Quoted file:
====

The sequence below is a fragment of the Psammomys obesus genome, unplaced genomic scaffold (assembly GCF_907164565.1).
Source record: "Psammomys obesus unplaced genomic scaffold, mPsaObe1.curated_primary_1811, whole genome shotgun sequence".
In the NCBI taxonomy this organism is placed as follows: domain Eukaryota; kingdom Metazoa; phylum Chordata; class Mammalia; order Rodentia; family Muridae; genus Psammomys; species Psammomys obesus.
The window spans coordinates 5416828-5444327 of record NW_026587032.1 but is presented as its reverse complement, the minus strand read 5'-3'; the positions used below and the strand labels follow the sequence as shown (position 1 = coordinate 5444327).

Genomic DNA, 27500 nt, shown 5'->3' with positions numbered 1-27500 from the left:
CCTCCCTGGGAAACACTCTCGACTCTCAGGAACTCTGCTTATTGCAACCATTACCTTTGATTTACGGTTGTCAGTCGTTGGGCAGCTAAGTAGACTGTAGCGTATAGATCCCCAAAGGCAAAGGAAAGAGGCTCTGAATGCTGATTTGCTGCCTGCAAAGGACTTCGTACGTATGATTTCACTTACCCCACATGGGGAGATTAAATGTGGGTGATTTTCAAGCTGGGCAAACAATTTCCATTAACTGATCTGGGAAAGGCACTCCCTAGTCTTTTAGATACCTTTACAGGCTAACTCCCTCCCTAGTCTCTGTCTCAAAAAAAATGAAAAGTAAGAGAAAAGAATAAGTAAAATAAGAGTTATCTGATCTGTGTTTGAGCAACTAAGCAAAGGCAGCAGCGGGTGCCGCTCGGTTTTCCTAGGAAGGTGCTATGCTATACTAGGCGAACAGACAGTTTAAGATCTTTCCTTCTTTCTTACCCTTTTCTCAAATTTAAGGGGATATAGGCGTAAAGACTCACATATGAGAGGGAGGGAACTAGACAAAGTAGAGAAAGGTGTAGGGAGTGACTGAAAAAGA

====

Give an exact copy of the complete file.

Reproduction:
The sequence below is a fragment of the Psammomys obesus genome, unplaced genomic scaffold (assembly GCF_907164565.1).
Source record: "Psammomys obesus unplaced genomic scaffold, mPsaObe1.curated_primary_1811, whole genome shotgun sequence".
In the NCBI taxonomy this organism is placed as follows: domain Eukaryota; kingdom Metazoa; phylum Chordata; class Mammalia; order Rodentia; family Muridae; genus Psammomys; species Psammomys obesus.
The window spans coordinates 5416828-5444327 of record NW_026587032.1 but is presented as its reverse complement, the minus strand read 5'-3'; the positions used below and the strand labels follow the sequence as shown (position 1 = coordinate 5444327).

Genomic DNA, 27500 nt, shown 5'->3' with positions numbered 1-27500 from the left:
CCTCCCTGGGAAACACTCTCGACTCTCAGGAACTCTGCTTATTGCAACCATTACCTTTGATTTACGGTTGTCAGTCGTTGGGCAGCTAAGTAGACTGTAGCGTATAGATCCCCAAAGGCAAAGGAAAGAGGCTCTGAATGCTGATTTGCTGCCTGCAAAGGACTTCGTACGTATGATTTCACTTACCCCACATGGGGAGATTAAATGTGGGTGATTTTCAAGCTGGGCAAACAATTTCCATTAACTGATCTGGGAAAGGCACTCCCTAGTCTTTTAGATACCTTTACAGGCTAACTCCCTCCCTAGTCTCTGTCTCAAAAAAAATGAAAAGTAAGAGAAAAGAATAAGTAAAATAAGAGTTATCTGATCTGTGTTTGAGCAACTAAGCAAAGGCAGCAGCGGGTGCCGCTCGGTTTTCCTAGGAAGGTGCTATGCTATACTAGGCGAACAGACAGTTTAAGATCTTTCCTTCTTTCTTACCCTTTTCTCAAATTTAAGGGGATATAGGCGTAAAGACTCACATATGAGAGGGAGGGAACTAGACAAAGTAGAGAAAGGTGTAGGGAGTGACTGAAAAAGA